Mitchell talks about the “four ingredients to the cake” in fiction writing: plot, characterisation, style/structure, ideas/themes, and the aptly named place for miscellaneous stuff, the “cupboard under the stairs”. He also talks about the fact that writing is just simply, unavoidably and inevitably a lot of hard work. “You should struggle,” he emphasises, “you need to bleed for the blues.” And when after six months of writing you find yourself not actually writing the novel you had meant to write, and you start all over again, then that too is a good – and normal – thing.

An advocate of the concept that writers must have a kind of “multiple personality disorder”, Mitchell’s polyvocal narratives bear witness to the fact that if you just listen to the various different voices in your head long enough, and the “selves that one is made up of are given time and space and respect”, then eventually “the chained poet inside your mind will deliver a moment – or maybe two – of transcendent beauty that will make it into your writing in the most surprising way.”

No stranger to playing with metaphors himself, Mitchell talks of the use of metaphor in fiction as a vital, yet heavily vetted ingredient, which is again about making connections. It is the writer’s job to ensure only the best metaphors make it into the text, and to “keep open your perception so that the blue bird of metaphor comes flying in.”

Mitchell uses the image of the “cupboard under the stairs” as his own metaphoric storehouse of the place that contains a writer’s innermost fears, such as the shock-horror of writer’s block, or the scenario where you find yourself stuck in a labyrinth of brain-fog. The cause of writer’s block, according to Mitchell, is that a: You are not that fired up about what you are writing; b. you are insisting on keeping an idea that doesn’t belong; or c. you don’t know your characters well enough. Mitchell – who uses an extensive process of getting to know his characters by constructing letters from characters to himself as the plot thickens – is a big advocate of letting go of the things that don’t work, those very same pieces of writing you might think of as intrinsically important, but which are probably just stifling the narrative.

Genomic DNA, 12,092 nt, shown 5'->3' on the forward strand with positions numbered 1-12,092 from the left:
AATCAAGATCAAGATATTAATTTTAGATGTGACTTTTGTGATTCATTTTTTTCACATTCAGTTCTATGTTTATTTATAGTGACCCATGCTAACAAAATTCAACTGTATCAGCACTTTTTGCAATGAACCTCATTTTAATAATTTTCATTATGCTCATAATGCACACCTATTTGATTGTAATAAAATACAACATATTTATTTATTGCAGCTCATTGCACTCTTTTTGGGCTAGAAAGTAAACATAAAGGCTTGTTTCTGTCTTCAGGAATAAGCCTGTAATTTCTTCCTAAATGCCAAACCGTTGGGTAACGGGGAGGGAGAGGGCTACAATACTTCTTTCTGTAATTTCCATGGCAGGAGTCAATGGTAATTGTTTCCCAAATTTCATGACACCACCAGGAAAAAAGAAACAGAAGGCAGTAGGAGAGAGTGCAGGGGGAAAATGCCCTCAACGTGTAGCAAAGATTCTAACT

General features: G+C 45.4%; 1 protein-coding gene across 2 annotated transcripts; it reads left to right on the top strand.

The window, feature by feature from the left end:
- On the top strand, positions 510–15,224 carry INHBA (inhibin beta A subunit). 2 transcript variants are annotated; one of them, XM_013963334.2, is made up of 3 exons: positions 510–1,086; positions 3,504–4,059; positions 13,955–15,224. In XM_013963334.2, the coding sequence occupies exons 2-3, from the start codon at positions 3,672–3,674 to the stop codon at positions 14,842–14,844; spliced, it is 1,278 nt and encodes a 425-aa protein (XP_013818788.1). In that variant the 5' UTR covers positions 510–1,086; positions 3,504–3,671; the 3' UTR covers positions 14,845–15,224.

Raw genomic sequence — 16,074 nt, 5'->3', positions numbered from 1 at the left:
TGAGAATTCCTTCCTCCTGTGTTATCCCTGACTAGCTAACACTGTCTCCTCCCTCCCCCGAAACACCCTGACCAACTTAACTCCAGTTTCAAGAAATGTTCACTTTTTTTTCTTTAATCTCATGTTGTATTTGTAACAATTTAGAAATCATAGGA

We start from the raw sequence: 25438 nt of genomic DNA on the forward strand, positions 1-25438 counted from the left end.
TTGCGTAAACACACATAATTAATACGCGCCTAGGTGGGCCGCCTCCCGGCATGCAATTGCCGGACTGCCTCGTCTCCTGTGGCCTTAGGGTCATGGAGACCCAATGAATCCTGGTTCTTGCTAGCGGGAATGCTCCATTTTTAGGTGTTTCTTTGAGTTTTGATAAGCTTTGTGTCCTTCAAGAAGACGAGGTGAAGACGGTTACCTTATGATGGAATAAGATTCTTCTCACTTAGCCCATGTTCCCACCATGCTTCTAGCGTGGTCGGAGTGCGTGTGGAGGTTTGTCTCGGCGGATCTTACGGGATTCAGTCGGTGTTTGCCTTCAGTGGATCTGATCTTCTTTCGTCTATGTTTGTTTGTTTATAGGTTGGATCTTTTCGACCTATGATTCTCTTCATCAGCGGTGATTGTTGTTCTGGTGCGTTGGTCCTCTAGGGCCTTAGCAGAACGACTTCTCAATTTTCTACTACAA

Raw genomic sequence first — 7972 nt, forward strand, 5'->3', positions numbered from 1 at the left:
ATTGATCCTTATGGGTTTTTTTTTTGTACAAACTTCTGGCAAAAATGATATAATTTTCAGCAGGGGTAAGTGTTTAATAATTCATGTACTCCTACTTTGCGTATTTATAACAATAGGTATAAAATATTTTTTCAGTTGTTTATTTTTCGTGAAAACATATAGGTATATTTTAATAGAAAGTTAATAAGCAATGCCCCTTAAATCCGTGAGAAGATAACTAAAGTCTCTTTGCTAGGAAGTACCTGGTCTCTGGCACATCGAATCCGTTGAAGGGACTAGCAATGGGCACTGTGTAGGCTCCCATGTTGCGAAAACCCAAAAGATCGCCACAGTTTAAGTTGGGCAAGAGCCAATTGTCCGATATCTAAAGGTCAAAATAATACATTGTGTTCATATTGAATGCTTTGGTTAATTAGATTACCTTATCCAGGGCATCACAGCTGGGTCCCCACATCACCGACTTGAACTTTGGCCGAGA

“If you get stuck in a scene bypass it, reserve the right to make mistakes, and don’t write the same book over and over,” he advises. Gaining new insight or perspective can be achieved by something that Mitchell has coined “omniverousity”, which is to read the kind of books you wouldn’t normally read, in order to get out of that comfort zone. When asked about how to avoid the stresses and demands of daily life interfering with your ability to write, Mitchell offers pragmatic and liberating advice: “Do not view those experiences as obstacles to your work, but as a source of inspiration.”

And if inspiration is what Mitchell’s workshop participants came for then few would have left disappointed, as Mitchell spends two hours weaving a very Mitchell-esque story about the process of writing – a story that hints at the possible genius of this writer, but also a story that has the hallmarks of reassurance and inclusivity. To be a writer you have to listen to what goes on around you, and what goes on in your head – even if you would rather not hear. And, most importantly, you have to move from thinking about writing to actually doing it, which is Mitchell’s final parting shot to the class: “The vacuum is the enemy. If you write something and its rubbish, it doesn’t matter – you can do something about rubbish but you can’t do something about nothing”.